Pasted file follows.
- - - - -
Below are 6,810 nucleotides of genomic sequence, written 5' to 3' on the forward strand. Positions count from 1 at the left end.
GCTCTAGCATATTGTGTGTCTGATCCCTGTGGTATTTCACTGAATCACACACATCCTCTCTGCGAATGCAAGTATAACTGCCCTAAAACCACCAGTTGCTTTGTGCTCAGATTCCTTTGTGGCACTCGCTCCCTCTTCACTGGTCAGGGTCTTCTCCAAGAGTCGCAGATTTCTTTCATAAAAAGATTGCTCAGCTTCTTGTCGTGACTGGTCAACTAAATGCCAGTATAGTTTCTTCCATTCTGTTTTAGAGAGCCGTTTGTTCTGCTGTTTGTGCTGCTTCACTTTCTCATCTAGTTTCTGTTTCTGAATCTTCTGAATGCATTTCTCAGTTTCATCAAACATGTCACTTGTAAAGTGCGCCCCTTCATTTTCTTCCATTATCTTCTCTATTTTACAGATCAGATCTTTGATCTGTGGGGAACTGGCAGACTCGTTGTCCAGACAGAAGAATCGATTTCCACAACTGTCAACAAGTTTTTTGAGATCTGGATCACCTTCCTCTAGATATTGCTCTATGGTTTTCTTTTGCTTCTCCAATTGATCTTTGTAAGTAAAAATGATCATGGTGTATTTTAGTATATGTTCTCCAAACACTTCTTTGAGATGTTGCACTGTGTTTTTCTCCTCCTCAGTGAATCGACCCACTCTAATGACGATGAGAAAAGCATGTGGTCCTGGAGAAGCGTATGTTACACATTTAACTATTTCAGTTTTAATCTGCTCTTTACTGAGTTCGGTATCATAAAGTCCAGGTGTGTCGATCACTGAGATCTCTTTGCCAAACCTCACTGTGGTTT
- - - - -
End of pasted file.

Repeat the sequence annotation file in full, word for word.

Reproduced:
Below are 6,810 nucleotides of genomic sequence, written 5' to 3' on the forward strand. Positions count from 1 at the left end.
GCTCTAGCATATTGTGTGTCTGATCCCTGTGGTATTTCACTGAATCACACACATCCTCTCTGCGAATGCAAGTATAACTGCCCTAAAACCACCAGTTGCTTTGTGCTCAGATTCCTTTGTGGCACTCGCTCCCTCTTCACTGGTCAGGGTCTTCTCCAAGAGTCGCAGATTTCTTTCATAAAAAGATTGCTCAGCTTCTTGTCGTGACTGGTCAACTAAATGCCAGTATAGTTTCTTCCATTCTGTTTTAGAGAGCCGTTTGTTCTGCTGTTTGTGCTGCTTCACTTTCTCATCTAGTTTCTGTTTCTGAATCTTCTGAATGCATTTCTCAGTTTCATCAAACATGTCACTTGTAAAGTGCGCCCCTTCATTTTCTTCCATTATCTTCTCTATTTTACAGATCAGATCTTTGATCTGTGGGGAACTGGCAGACTCGTTGTCCAGACAGAAGAATCGATTTCCACAACTGTCAACAAGTTTTTTGAGATCTGGATCACCTTCCTCTAGATATTGCTCTATGGTTTTCTTTTGCTTCTCCAATTGATCTTTGTAAGTAAAAATGATCATGGTGTATTTTAGTATATGTTCTCCAAACACTTCTTTGAGATGTTGCACTGTGTTTTTCTCCTCCTCAGTGAATCGACCCACTCTAATGACGATGAGAAAAGCATGTGGTCCTGGAGAAGCGTATGTTACACATTTAACTATTTCAGTTTTAATCTGCTCTTTACTGAGTTCGGTATCATAAAGTCCAGGTGTGTCGATCACTGAGATCTCTTTGCCAAACCTCACTGTGGTTT